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Eagle's Roost Park

Location #1

Location #1



Welcome to the first stop on the Naturalist’s Tour. From here at Eagle’s Roost Park, you can see Kupreanof Island and Petersburg Mountain on the other side of the Wrangell Narrows. You are currently standing on Mitkof Island. Small bodies of water like the Wrangell Narrows are part of a network of fjords, inlets, and channels that wind among Southeast Alaska’s mountainous islands. This archipelago was shaped by a tumultuous geologic past. Here in Southeast Alaska, the tectonic plate underlying the Pacific Ocean is moving northeastward, crashing into and sinking beneath the continental North American plate. This motion is by no means smooth or straight. First, the Pacific plate lifts up the North American plate before sinking entirely, raising up an impressive mountain range. Second, the overlying continental plate is shearing off chunks of the plates as they sink. These different chunks, or “terranes”, adhere to the edge of the continental plate. An eagle flying from the Canadian border west to the open ocean off Sitka will pass over five different terranes, each formed at a different time and under different conditions. Some of these terranes were formed when volcanos erupted, while others contain fossils of tropical sea life that lived 210 million years ago. Rocks in the terrain just to the west of here in Duncan Canal were originally located in the Arctic and travelled as far south as Washington before sliding back north to Southeast Alaska. Most of what you see in front of you is in the Gravina terrane, which is made up of shale and dark sandstone that was once the floor of a deep ocean basin. Now look away from town along the road and up toward the horizon. On most days, you’ll see the Coast Range Mountains rising across a large body of water known as Frederick Sound. The sheer cliffs of Devils Thumb feature prominently in this view. Why are the Coast Range Mountains jagged and bare while Petersburg Mountain is more softly rounded? The answer illustrates the power of water in its frozen form. During the last ice age, glaciers completely covered the lower mountains, smoothing their edges as they flowed southward, and carving out fjords at the same time. But the Coast Range Mountains remained above the height of the glaciers, and maintained their steep cliffs and sharp ridges. Before we continue walking, take a minute to imagine this entire area covered by ice over 3500 (thirty-five hundred) feet thick, higher than Petersburg Mountain.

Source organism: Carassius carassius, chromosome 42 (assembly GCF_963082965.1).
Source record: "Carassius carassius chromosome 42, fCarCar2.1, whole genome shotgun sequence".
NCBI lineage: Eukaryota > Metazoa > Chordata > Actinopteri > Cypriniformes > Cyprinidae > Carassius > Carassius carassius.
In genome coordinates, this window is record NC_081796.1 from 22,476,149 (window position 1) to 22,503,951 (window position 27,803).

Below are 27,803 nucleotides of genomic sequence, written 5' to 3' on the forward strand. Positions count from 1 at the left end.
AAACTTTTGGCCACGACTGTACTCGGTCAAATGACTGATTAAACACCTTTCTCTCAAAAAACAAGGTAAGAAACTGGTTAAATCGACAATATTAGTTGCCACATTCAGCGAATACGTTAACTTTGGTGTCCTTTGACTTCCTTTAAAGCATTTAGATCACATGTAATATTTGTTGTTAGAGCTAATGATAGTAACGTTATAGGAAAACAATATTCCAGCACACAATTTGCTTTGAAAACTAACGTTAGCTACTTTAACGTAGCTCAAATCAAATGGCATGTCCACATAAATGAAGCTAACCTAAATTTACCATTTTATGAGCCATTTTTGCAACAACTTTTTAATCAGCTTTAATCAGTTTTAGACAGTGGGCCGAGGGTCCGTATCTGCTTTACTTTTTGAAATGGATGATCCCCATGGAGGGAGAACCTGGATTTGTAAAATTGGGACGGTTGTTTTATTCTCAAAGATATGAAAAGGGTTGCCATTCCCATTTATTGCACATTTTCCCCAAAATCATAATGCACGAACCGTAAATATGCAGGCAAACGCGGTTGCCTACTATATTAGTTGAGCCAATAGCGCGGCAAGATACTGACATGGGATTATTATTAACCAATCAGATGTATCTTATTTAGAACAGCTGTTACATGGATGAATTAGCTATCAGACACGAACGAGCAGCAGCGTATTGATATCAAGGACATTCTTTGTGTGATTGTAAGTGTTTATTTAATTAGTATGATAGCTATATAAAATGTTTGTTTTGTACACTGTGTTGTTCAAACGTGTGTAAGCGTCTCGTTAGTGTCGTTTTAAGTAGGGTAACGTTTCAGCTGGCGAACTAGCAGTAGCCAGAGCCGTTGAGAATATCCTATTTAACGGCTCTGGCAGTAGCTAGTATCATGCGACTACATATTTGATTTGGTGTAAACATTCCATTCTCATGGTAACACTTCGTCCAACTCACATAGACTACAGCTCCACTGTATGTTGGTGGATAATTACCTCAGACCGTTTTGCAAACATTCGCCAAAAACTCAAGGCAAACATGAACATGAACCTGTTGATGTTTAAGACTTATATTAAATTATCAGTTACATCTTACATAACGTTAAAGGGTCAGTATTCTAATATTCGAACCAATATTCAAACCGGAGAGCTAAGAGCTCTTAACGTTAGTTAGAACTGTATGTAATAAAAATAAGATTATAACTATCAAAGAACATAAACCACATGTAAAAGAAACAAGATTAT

Devils Thumb

Devils Thumb,
The Guardian of Frederick Sound,
has just now decided to flirt.
The shawl of snow worn low on her shoulders
reflects the sun stealing through the clouds,
and winks off her southern face;
An invitation to test the waves below.

Directions to next location

Now continue along North Nordic Drive, descending the hill until you reach the intersection with Baltic Road. Stop there and take a look onto the Wrangell Narrows.

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